on diversity in writing

My last post as ACTWC Blogger in Residence was published last week.

For something that means so much to me, this was EASILY the post I most struggled to write.

An issue I'll always think (and indirectly, write) about.


But where are you REALLY from?

When I applied to be Blogger in Residence in October, I pitched a piece on the importance of diversity in writing. It’s an issue close to my heart, one I want to get ‘right’, so much so that I saved it for my final post.
Very few would deny the importance of diversity, not just in books but in television and film.
Writers Victoria has a history of supporting writers who face barriers in the development of their writing careers, such as regional writers, writers with disability, and writers from culturally and linguistically diverse communities. My memoir piece ‘Love Like Mine’ was published as part of the Diverse Writers CHINA project last year.
The Stella Prize emerged from a panel discussion about the under-representation of women in the literary pages of the major Australian newspapers and as winners of literary prizes. This year, it will release its inaugural Diversity Count.
The #WeNeedDiverseBooks campaign highlights how diverse books ‘serve as a window and a mirror’ by reflecting the real world and teaching respect, empathy and tolerance. Its vision is: A world in which all children can see themselves in the pages of a book.
Episode 1 of Benjamin Law’s memoir-turned-TV-adaptation The Family Law hit over one million views in its first weekend, reigniting much-needed discussion of diversity (or the lack of it) in Australian television.

There are SO many reasons for promoting diversity in writing… for me, it’s personal.
I still remember the moment, eight years ago, when I stumbled across an article by Alice Pung and thought, ‘Wow, someone like me – at last!’ All I want is to pass on that feeling. Like Alice, I grew up in the western suburbs of Melbourne and went to ‘Mao-Bin U’ [the University of Melbourne]. Her family is Cambodian-Chinese, mine Malaysian-Chinese.
From debut memoir Unpolished Gem, I moved on to Growing Up Asian in Australia (ed. Alice Pung), an anthology of personal accounts, short stories, profiles and poetry by Asian-Australians across generations and Australia. It was the type of book I wish I’d read while growing up. Finding it on my brother’s Year 12 reading list, I was envious but optimistic.
We’ve come a long way.
Glancing around a local bookstore last year, I see Banana Girl (Michele Lee), We Are Here (Cat Thao Nguyen), and Forged From Silver Dollar (Li Feng). Daily Life is publishing a column by Giselle Au-Nhien Nguyen, which covers topics ranging from being fired to depression, relationships and the irony of not wanting to be seen as a ‘typical Asian’.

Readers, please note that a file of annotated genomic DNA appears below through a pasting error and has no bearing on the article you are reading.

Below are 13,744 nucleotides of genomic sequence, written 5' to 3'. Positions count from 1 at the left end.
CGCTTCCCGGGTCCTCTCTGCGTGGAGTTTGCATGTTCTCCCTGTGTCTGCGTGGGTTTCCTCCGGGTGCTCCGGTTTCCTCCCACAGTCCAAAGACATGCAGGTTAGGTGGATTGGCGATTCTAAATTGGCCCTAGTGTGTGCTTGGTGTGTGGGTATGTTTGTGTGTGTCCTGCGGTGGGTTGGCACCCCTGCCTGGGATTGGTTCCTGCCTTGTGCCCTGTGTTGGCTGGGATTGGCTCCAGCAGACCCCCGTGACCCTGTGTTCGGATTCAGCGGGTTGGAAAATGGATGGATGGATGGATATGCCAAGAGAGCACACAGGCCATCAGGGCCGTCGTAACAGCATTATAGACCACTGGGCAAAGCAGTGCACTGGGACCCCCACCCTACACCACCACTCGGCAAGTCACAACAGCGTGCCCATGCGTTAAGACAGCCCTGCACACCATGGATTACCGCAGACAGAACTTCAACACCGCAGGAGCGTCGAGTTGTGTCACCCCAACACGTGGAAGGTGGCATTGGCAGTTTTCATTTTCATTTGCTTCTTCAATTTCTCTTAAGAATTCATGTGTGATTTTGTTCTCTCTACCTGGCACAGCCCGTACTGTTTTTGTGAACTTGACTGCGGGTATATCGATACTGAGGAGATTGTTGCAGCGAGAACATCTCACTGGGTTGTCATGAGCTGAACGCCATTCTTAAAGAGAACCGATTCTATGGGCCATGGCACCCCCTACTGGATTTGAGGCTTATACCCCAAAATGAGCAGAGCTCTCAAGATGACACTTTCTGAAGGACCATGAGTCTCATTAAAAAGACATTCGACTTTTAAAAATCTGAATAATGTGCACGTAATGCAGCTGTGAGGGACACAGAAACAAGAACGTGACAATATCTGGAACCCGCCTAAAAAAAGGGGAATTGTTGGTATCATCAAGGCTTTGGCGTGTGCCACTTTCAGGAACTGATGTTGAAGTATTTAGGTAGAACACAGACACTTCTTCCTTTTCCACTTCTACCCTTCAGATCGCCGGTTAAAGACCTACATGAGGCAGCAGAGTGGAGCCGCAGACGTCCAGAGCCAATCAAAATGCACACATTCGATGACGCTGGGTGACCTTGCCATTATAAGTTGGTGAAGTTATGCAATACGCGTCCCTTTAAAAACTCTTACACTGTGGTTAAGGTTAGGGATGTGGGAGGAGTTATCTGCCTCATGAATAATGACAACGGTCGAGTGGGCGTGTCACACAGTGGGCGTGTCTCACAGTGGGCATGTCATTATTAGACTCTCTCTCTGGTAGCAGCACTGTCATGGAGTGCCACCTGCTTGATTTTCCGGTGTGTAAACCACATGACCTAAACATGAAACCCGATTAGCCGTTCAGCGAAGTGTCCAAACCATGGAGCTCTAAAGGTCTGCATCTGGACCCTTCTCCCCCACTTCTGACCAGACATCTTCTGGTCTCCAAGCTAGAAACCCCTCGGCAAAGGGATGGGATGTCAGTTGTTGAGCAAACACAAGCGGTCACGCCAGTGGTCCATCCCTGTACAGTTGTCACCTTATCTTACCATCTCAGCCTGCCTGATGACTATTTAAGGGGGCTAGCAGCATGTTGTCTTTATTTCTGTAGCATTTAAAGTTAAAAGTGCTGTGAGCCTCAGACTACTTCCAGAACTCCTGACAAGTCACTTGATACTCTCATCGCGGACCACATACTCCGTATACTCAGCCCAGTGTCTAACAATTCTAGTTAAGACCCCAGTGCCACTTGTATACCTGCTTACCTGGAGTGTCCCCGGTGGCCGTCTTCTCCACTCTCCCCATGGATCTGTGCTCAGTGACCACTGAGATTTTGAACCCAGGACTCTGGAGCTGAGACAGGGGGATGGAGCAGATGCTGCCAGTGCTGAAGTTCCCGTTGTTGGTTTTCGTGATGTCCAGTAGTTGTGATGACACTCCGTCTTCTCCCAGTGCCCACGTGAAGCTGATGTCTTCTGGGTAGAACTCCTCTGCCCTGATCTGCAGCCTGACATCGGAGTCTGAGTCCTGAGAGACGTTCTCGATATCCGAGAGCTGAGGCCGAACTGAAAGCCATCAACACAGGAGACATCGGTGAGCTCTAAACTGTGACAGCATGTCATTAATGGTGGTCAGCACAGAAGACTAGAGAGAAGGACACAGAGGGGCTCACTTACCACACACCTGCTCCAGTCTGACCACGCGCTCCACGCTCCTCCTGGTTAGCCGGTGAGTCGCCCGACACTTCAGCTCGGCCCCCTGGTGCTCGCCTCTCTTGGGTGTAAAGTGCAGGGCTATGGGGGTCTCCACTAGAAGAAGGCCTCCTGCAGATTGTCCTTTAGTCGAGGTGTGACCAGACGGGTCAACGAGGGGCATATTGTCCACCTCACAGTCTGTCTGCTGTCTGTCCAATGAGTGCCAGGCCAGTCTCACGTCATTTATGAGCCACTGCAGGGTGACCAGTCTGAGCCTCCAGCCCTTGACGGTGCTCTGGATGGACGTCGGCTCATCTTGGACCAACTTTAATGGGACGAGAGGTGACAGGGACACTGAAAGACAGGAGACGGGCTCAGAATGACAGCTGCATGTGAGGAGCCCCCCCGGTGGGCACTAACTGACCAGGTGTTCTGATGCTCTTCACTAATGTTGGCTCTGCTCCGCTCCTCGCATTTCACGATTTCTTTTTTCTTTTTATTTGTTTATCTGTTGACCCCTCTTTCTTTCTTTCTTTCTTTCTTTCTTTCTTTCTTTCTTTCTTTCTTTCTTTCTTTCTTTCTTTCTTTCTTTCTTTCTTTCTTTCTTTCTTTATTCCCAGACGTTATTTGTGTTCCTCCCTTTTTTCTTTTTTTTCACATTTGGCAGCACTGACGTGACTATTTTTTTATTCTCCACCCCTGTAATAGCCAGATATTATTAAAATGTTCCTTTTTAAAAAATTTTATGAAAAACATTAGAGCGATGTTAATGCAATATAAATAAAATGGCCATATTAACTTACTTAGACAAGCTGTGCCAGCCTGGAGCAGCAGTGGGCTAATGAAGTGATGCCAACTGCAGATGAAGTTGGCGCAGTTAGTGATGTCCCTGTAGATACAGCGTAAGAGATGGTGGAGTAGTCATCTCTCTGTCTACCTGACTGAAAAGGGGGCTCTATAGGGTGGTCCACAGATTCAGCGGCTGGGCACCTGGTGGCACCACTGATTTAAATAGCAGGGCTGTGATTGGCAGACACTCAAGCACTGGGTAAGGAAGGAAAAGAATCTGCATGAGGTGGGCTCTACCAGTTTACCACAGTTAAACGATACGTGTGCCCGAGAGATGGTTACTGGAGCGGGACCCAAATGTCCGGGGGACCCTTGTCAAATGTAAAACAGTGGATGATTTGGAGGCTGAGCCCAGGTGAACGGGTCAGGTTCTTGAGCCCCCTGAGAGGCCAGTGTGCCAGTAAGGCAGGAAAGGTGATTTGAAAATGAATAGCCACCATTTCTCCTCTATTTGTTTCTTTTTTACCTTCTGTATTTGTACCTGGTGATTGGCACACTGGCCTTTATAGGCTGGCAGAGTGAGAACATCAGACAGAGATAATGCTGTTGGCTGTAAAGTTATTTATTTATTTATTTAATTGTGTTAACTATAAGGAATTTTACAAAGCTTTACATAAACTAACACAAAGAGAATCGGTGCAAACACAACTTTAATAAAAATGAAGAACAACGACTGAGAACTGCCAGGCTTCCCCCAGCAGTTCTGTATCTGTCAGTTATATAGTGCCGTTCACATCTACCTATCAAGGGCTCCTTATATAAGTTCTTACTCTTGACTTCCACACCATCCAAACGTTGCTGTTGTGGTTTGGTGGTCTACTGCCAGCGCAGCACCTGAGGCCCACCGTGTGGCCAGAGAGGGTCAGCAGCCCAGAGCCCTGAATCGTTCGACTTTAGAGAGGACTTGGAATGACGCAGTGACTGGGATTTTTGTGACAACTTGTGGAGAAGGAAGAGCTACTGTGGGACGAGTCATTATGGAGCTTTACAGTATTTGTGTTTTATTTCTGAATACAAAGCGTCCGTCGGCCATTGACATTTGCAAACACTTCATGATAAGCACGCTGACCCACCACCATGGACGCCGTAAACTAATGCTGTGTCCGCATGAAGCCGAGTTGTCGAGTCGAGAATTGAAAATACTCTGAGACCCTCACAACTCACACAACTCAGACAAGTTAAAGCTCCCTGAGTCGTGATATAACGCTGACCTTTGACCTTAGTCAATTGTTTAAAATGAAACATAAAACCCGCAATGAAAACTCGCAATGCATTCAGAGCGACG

It’s the ‘YES, that’s exactly how I feel’ moments that strike me most. To read of experiences we might claim as our own is to feel less alone.
But what happens when we’re expected to represent a particular community? We’re Asian-Australian yet we’re so much more. It’s only one part of our ever-changing identities.
Alice explores misconceptions with ‘ethnic literature’ in The Emerging Writer: Volume 4 and generously shares this piece of advice:
Readers want to feel like you are giving them a voyeuristic glimpse into your world… and not that you are standing on a podium lecturing on ‘Being Asian’ or ‘Being Black.’ If you are going to eat yum cha, don’t tell us every tiny detail of how you use chopsticks to eat authentic soy-braised chicken feet. Tell us about why your brother is silent at the table, why your grandmother won’t cut her little fingernail, and why your parents decided you should get braces at the age of fourteen. Life is not lived as a cultural show, but as a series of small and large decisions that build a character.
We don’t just write about ‘Asian-Australian issues’. If you think we do, then the issues we write about matter to everyone. Put another way, there is no single Asian-Australian experience, just as there is no single Indigenous, queer or person with a disability experience.
The value of seeing the reader’s own experiences reflected in literature cannot be underestimated. The books we choose to read, and publish, matter.


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